Terminological Shadows: a Framework to Integrate Electronic Health Records with Clinical Terminologies
Document Type Theses, Ph.D
Thesis successfully submitted for the degree of Doctor of Philosophy, Dublin Institute of Technology 2014.
Healthcare processes across the world have migrated from an approach where healthcare is provided in generalist centres of care to one where the patient is referred between specialists who engage in shared care. The developers of recent Electronic Health Record (EHR) standards such as CEN EN13606 and HL7 version 3 aim to enable healthcare professionals in a shared care setting to deliver high quality health data and share patient health information. A key innovation of these standards is a progression from the traditional clinical information modelling method to the more detailed, context specific and more tightly-constrained ‘two-level’ based modelling approach. The ‘two-level’ modelling approach separates the fundamental information that is required to build an EHR system from the clinical information that health experts wish to exchange. These models consist firstly of a ‘Reference Model’, that describes common and generic information such as document structures, basic data types and abstract concepts of an EHR system. The second level, focusing on how to create exchangeable information for different clinical scenarios, consists of a dy- namic platform to allow healthcare experts to design the clinical information or mes- sages that are exchanged. Examples of this level include openEHR Archetypes and Templates. Recent research effort has also focused on the complementary approach of clinical terminology systems; standard coding systems to encode clinical data in an unambiguous format so that the clinical meanings can be interpreted correctly throughout the healthcare system.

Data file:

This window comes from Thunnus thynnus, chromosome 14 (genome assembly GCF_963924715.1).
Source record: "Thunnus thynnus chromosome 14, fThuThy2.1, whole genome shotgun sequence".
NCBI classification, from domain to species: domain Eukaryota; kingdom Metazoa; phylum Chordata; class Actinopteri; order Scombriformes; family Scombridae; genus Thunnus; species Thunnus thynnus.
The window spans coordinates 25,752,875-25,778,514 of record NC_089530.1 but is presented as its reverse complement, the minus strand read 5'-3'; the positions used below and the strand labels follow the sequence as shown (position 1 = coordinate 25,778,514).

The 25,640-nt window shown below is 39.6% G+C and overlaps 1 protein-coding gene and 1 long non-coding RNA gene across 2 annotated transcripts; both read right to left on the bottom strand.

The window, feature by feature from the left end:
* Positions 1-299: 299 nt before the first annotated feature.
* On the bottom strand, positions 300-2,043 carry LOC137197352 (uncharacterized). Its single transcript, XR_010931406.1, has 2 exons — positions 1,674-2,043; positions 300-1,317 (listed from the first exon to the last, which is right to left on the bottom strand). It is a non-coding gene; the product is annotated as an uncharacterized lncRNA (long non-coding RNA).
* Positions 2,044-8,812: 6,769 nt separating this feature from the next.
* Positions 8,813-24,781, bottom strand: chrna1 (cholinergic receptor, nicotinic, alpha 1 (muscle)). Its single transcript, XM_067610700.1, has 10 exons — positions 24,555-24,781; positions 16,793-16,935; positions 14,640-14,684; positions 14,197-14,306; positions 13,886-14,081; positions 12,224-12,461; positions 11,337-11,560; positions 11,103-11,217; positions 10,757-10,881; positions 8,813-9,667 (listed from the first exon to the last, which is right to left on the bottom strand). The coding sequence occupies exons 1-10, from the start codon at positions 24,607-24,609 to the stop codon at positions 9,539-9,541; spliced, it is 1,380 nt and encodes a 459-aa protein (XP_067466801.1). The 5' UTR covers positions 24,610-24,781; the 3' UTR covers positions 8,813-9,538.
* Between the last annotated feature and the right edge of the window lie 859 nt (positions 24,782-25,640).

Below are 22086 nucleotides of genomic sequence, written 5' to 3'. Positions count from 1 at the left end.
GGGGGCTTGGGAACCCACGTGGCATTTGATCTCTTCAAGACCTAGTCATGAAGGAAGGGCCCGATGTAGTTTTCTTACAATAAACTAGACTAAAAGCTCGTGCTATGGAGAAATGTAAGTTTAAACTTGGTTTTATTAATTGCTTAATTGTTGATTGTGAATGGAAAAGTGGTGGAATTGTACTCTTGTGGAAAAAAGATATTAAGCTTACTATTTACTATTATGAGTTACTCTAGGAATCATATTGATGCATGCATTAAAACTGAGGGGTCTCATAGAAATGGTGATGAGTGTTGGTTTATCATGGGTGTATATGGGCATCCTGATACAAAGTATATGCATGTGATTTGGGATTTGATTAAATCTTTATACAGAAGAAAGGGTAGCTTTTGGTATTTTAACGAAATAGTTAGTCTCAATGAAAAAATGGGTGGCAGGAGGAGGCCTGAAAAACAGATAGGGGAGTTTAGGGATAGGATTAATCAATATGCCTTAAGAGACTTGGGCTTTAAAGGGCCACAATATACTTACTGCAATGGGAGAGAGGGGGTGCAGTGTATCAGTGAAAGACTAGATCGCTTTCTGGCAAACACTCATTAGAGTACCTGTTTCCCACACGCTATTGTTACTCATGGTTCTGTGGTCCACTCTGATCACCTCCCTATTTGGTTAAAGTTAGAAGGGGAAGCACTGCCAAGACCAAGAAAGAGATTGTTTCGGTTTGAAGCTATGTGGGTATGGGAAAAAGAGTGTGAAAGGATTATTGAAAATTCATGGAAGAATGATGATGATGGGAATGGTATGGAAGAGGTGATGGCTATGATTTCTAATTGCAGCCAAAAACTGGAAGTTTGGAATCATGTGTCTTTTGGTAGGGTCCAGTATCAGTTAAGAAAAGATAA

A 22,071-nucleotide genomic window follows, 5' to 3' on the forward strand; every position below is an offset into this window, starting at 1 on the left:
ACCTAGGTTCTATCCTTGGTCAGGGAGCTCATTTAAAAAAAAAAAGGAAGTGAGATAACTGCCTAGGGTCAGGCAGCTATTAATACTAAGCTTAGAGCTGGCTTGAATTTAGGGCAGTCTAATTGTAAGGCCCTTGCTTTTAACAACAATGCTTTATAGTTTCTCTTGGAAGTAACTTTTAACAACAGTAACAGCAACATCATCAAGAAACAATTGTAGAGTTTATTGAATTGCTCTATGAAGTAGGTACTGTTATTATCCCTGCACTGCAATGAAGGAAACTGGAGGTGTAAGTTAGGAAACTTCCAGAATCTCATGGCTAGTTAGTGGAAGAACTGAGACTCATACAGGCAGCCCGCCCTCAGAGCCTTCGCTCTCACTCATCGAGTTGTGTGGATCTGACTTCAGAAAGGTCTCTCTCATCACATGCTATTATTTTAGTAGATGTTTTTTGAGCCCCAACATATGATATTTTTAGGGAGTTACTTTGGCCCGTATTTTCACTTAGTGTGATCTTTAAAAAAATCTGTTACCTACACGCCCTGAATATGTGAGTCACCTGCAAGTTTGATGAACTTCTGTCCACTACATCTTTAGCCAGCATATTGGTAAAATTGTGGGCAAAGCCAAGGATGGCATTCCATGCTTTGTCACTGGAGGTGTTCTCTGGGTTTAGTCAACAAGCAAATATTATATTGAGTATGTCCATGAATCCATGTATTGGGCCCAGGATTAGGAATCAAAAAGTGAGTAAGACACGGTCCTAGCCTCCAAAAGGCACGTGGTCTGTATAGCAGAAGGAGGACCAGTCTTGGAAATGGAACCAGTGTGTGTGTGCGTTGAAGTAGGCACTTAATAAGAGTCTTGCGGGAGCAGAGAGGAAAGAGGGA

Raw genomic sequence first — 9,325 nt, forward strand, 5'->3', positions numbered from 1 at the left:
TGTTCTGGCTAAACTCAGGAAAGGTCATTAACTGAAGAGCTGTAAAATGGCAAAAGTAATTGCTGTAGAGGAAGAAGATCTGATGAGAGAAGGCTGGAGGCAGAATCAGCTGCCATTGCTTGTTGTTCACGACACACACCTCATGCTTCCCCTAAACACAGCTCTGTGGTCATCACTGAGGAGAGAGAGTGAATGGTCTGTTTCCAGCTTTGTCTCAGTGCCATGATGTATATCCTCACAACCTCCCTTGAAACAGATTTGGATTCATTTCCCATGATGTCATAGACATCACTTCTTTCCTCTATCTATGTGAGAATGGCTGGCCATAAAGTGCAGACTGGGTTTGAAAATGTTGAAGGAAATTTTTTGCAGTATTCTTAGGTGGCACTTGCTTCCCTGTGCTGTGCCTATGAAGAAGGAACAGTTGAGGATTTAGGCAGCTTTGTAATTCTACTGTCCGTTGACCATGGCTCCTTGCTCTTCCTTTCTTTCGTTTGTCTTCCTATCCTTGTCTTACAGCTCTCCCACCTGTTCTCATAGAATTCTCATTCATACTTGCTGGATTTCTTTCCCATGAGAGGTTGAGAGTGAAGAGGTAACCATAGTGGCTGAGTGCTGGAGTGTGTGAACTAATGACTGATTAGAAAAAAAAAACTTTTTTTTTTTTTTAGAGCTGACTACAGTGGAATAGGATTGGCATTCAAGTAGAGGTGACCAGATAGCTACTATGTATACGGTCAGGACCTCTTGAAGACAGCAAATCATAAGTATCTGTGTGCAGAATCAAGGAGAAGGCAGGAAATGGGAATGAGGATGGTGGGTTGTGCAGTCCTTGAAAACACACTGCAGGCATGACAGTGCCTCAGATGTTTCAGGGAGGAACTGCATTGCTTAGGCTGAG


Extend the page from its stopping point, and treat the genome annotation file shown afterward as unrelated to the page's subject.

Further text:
The integration of clinical terminology with the data in an EHR is essential to achieve semantic interoperability in e-Health. For complex systems that implement two-level model based EHRs, it requires much effort from domain experts to work with both archetypes and a large, comprehensive terminology system such as SNOMED- CT.
This thesis investigates a mechanism that allows standard codes from clinical terminologies to be linked with data specified by archetypes, and develops a Termi- nological Shadow approach to enhance this integration. This thesis demonstrates that the construction of artefacts, known as Terminological Shadows of archetypes, will improve the archetype modelling process and provide a guide for further development of archetypes to cover and convey more semantically accurate clinical meanings.